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Sedition law: Government asked for more time, Supreme Court said – now the case will not be adjourned

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New Delhi: On the petitions challenging the constitutionality of the sedition law, the Supreme Court has clearly said that the matter will not be adjourned any longer. Today, the court said it will hear on May 10 petitions related to the colonial-era penal law on sedition. It has given more time to the central government to file its reply. Chief Justice N. A bench of V. Ramana, Justice Surya Kant and Justice Hima Kohli began hearing the petitions against the sedition law and after some time adjourned it till Tuesday.

Attorney General KK Venugopal spoke about the guidelines regarding the use of the law. He raised the issue of misuse of provision against the Maharashtra MP for reading Hanuman Chalisa.

Government asked for more time
Solicitor General Tushar Mehta, appearing for the Centre, requested the court to grant some more time to file its reply on the petitions. He said that since the issue is of utmost importance, the approval of the competent authority is awaited on the draft prepared by the lawyers for filing the reply. He said that recently some new petitions have also been filed and it is necessary to respond to them.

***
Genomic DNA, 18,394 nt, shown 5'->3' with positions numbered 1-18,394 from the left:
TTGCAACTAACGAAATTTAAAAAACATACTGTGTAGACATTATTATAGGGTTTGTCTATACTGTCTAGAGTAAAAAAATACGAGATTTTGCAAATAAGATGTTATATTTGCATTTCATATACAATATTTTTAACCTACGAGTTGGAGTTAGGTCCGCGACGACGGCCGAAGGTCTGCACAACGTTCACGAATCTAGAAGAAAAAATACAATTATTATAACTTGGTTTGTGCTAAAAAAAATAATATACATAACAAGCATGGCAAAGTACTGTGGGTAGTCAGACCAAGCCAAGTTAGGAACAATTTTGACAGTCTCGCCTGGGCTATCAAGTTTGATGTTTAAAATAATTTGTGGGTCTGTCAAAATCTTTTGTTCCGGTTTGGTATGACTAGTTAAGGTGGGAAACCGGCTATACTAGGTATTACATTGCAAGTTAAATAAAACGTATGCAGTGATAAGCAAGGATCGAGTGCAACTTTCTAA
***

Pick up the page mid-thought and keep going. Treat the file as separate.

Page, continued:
After this the Chief Justice said, ‘List this matter for Tuesday afternoon at 2 pm. File the affidavit by the Solicitor General by Monday. The matter will not be adjourned any longer. The bench had on April 27 directed the central government to file its reply and said it would commence the final hearing in the matter on May 5 and not entertain any request for adjournment.

Concerned over the misuse of the penal law relating to sedition, the apex court had in July last year asked the central government why it was not striking down a provision that was used by the British to suppress the freedom movement and silence people like Mahatma Gandhi. did. Agreeing to hear petitions by the Editors Guild of India and former Major-General S G Wombatkere challenging the constitutionality of Section 124A (sedition) of the Indian Penal Code, the apex court had said that its main concern was misuse of law. .

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